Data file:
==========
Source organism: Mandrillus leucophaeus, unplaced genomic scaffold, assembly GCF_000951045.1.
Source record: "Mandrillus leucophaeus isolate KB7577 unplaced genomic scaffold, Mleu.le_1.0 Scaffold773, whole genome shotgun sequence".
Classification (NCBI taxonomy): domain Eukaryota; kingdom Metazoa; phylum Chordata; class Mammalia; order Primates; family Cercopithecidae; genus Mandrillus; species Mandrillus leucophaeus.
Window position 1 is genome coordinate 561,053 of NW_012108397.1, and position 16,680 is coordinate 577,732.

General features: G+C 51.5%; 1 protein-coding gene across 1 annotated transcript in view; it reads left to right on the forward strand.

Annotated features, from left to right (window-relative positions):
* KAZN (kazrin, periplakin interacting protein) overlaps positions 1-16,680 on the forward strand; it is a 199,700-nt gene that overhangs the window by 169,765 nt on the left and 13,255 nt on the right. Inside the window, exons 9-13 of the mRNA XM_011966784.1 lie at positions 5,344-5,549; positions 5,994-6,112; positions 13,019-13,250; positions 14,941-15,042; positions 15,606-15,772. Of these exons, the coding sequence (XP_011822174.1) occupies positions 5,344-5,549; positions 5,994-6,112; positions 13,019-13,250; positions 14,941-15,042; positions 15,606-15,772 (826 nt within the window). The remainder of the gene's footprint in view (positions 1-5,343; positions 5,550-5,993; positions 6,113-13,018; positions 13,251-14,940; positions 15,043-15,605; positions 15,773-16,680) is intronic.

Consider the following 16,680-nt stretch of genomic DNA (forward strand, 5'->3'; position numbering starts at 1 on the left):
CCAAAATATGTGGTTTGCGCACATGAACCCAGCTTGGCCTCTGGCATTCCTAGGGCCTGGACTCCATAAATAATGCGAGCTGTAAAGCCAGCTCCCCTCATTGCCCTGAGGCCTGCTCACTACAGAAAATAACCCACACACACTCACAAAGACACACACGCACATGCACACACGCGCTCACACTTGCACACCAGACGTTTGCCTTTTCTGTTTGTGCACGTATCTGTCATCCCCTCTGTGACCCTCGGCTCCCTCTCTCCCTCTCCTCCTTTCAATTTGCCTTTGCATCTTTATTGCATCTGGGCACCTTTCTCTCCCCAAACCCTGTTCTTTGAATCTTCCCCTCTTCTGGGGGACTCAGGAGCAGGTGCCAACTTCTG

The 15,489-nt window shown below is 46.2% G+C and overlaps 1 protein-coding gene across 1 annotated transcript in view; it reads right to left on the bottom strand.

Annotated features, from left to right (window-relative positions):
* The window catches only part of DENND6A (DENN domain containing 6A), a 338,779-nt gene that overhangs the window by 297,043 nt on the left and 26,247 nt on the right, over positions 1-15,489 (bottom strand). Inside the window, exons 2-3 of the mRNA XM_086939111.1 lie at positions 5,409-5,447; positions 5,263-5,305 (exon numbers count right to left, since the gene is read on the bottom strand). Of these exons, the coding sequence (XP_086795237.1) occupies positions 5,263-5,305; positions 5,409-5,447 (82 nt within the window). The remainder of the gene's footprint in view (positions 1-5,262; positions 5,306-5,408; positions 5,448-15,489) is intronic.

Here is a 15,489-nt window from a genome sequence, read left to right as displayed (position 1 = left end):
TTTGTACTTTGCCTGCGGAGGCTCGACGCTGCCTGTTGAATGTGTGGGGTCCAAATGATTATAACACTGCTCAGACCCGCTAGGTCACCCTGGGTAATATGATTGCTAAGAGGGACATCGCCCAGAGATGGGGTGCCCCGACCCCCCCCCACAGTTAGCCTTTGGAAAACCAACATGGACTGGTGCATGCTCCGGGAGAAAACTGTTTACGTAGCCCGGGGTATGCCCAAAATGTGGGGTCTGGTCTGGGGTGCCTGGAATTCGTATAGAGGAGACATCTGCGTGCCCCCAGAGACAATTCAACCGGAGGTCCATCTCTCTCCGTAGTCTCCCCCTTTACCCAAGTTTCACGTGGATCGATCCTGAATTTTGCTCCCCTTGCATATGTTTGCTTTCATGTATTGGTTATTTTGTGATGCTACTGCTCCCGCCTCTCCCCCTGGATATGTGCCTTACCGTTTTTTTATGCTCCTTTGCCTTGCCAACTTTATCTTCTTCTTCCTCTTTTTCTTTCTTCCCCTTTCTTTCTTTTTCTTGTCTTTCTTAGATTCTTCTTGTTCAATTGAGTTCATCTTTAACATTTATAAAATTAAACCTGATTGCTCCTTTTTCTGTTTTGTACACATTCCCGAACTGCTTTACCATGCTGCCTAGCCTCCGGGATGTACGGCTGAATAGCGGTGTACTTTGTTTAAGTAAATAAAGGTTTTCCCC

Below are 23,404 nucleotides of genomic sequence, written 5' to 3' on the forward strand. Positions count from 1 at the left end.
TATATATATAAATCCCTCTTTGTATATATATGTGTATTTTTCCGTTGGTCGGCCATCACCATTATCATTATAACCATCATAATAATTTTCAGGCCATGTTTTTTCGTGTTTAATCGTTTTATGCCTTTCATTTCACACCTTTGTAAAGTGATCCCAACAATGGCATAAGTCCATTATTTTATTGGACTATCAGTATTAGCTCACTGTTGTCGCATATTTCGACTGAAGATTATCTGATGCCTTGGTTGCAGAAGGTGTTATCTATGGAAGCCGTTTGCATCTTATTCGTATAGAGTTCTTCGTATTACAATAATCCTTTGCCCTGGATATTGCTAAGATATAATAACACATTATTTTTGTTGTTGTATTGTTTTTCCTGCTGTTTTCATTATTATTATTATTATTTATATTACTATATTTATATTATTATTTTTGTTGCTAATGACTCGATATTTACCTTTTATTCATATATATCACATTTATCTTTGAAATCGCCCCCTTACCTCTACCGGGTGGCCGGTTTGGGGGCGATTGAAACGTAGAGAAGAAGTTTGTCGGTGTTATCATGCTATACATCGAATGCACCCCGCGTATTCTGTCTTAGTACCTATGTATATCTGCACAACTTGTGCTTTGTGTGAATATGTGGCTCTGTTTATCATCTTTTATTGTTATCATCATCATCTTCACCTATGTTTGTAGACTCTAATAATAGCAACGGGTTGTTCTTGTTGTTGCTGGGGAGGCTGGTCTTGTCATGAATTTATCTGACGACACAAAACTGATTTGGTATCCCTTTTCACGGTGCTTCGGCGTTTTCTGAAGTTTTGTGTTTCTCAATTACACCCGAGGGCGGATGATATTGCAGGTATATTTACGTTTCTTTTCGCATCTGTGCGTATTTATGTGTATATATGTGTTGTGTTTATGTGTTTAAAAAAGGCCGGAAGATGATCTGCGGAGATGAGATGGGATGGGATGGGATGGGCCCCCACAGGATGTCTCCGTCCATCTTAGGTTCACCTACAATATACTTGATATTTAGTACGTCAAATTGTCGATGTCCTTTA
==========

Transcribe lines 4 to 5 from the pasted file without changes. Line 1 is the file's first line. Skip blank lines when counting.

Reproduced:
Window position 1 is genome coordinate 561,053 of NW_012108397.1, and position 16,680 is coordinate 577,732.

General features: G+C 51.5%; 1 protein-coding gene across 1 annotated transcript in view; it reads left to right on the forward strand.